Matt Weiers: How do you view the role of a conductor in music? You’ve worked with many conductors and also in chamber groups with no conductor.
David Shifrin: Conductors play a very important role. You could make a case against that because there are orchestras that play very successfully without a conductor. That may be an extension of chamber music. I would say that a group without a conductor is really one where everyone’s a conductor.
A conductor is primarily a facilitator and a teacher. Of course, a conductor is also a performer. But by the time you get to the performance, it had better already be formed and prepared. So I think the most important thing the conductor does is to prepare the orchestra.
When you get large numbers of musicians playing, it becomes harder to play without a conductor because you can’t see each other and you can’t hear each other over a large distance. I find in chamber music that the more members there are in the group, the more rehearsal you need. There are more opinions to be reconciled. So in chamber music you share the duties of a conductor.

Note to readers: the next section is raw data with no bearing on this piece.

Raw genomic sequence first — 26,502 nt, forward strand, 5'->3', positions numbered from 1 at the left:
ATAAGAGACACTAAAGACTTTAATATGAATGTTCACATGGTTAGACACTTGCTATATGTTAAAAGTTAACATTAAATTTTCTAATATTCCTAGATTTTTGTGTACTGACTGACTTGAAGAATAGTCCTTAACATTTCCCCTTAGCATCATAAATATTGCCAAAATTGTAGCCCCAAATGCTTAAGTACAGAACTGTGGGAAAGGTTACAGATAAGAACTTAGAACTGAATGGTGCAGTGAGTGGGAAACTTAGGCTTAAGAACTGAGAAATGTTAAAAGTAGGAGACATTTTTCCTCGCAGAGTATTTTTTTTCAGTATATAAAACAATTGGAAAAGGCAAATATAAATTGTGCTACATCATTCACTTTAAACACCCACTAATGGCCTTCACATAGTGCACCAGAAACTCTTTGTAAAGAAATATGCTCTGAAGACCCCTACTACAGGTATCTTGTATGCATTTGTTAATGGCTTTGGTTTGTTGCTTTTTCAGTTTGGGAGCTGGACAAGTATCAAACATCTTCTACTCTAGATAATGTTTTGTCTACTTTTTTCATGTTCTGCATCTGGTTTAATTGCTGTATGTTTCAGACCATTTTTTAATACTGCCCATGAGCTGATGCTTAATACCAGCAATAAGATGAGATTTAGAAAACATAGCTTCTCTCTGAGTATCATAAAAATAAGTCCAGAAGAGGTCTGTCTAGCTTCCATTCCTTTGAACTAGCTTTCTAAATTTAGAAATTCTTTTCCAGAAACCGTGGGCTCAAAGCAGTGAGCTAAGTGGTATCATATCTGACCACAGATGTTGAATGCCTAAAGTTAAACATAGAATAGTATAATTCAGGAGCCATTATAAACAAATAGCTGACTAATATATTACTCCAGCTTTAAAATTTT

I suppose this could become a semantic discussion about politics and anarchy and consensus and leadership. When you have a conductor you immediately have a deciding voice and an arbitrator of how things are going to be done. This solves all the arguments because there’s one person making the decisions. But a chamber musician has to be a conductor in helping to decide when to coordinate motions and breaths.
The best relationship between a conductor and an orchestra resembles chamber music because a conductor helps the musicians to listen, hear, and understand what the other musicians are doing, not just to visually respond. Some of the greatest conductors have their own physical language to communicate when to watch and when to listen.
Matt Weiers: How has being a teacher changed you as a musician?
David Shifrin: It’s made me think about everything. I think we’re all students and we’re all teachers in music and in life. When you teach, you have to think what ideas you want to convey, and in order to do that first you have to have the ideas. You have to have a concept of the music that you’re teaching, of how you’re playing an instrument, of how you’re physically making sounds, how to adapt that to produce the composer’s music.